Farm Vista in Albemarle County

Albemarle County is well known for its mountain views and rural countryside. The ability to quickly jump from the city of Charlottesville to fields, farms and forests is due in part to the success of conservation easements placed on surrounding rural properties.

“We’ve had great success with conservation easements in the community because it’s a beautiful place and landowners are interested,” said Rex Linville, the Piedmont Environmental Council’s land conservation officer for Albemarle and Greene counties.

A conservation easement is an agreement between a landowner and a land conservation organization designed to protect the conservation values of a property, including agriculture, forestry and open space.

Additional benefits include preserving wildlife habitat areas, water and soil quality and opportunities for hunting and fishing.

“The big part of easements is that we are preserving the beautiful countryside, which is one of the reasons people want to visit here and move here,” said local attorney Lee Rasmussen.

Easements protect the land from conversion to other uses such as new housing because they remove the ability to subdivide and develop property. The primary qualification for an easement to be valid under Virginia law is that the property is in a designated rural area in the Comprehensive Plan.

“I think is a very useful tool for retracting development in areas where development shouldn’t be,” said Rasmussen, “and keeping developments in the appropriate places.”

An appreciation for history and a love of the land also can motivate property owners to seek easements.

One such property is Farm Vista on U.S. 29 south. The farm, which traces its heritage back to the 1600s, was part of a huge land track owned by the Robert Lewis family, grandfather of Meriwether Lewis.

Farm Vista has been in Dave and Nancy Bass’s family for 31 years.

“This farm is about 750 acres and it really has a lot of history,” said Dave Bass.

The old farmhouse on the property looks much the same as it did in 1825, and after a University of Virginia professor frequently brought students to see it, the Basses became more aware of the importance of the historical farm and its structures.

“We then decided it was our responsibility to take care of the place,” Bass said.

The old farmhouse is now on the National Register of Historic Places and the entire farm is under a conservation easement.

There are several organizations that landowners can work with to secure an easement depending on the objectives of the easement holder. The largest easement holder in Virginia is the Virginia Outdoors Foundation.

The foundation holds the largest easement on Farm Vista. Bass said they liked that the farm was visible from a major highway, open space they feel is in need of preservation.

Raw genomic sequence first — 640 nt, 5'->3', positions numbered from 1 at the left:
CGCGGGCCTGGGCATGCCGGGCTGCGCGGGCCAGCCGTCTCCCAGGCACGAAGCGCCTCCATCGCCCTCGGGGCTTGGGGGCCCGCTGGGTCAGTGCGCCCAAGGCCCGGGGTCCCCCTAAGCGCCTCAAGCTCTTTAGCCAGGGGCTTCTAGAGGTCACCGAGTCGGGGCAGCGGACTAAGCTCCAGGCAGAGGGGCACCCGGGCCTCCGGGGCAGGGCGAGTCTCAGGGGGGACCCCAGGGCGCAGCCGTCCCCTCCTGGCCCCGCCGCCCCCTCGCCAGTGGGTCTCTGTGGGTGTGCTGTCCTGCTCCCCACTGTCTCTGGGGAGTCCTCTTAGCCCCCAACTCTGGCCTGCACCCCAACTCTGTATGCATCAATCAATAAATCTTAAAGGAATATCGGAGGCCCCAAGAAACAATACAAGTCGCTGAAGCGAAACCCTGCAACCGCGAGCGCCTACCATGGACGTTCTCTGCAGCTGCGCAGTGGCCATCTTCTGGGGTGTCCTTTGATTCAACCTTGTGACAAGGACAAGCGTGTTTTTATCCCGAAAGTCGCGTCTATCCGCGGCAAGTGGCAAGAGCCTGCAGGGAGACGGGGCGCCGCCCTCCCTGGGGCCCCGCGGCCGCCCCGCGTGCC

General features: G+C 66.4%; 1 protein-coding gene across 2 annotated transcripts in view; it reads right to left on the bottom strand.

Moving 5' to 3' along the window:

“You have to love the land,” said Bass. “In our hearts, we feel good about it, because the farm is preserved, especially in the historic section, forever.”

A conservation easement is forever, but under state law, the Virginia Department of Transportation has the right in certain circumstances to use eminent domain to take land for public benefit, such as when roads are built or widened.

“With easements on a landowner’s property, it makes it more difficult for the government to use it, so usually it’s a last-resort scenario and that particular piece of land is the only plausible choice,” Linville said.

Conservation easements also bring economic advantages such as reduced property taxes, a federal tax deduction and state tax credits in return for the loss of development rights.

The tax credit has led to Virginia being one of the most protected states in the country, and Albemarle County has the largest number of acres protected among Virginia localities, growing from 30,000 acres to 90,000 acres over the past decade.

“Once you could start getting a Virginia tax credit in 2000 and could transfer them in 2002, the amount of interested folks in easements definitely increased because there was more of an incentive to do so,” said local Realtor Loring Woodriff.

Woodriff said it’s easier to market properties with easements or easement potential.

“If a property already has an easement, hopefully there are other easements around it so you can tell people what they have in store for them when they buy,” Woodriff said. “This is a way to protect the setting you are buying in to.”

Easements also protect farm land, a key goal of the Piedmont Environment Council’s Buy Fresh Buy Local program.

“By promoting local food, we are preserving farm land,” Linville said. “Farmers will stay in business if they receive a sustainable income from their farms.”

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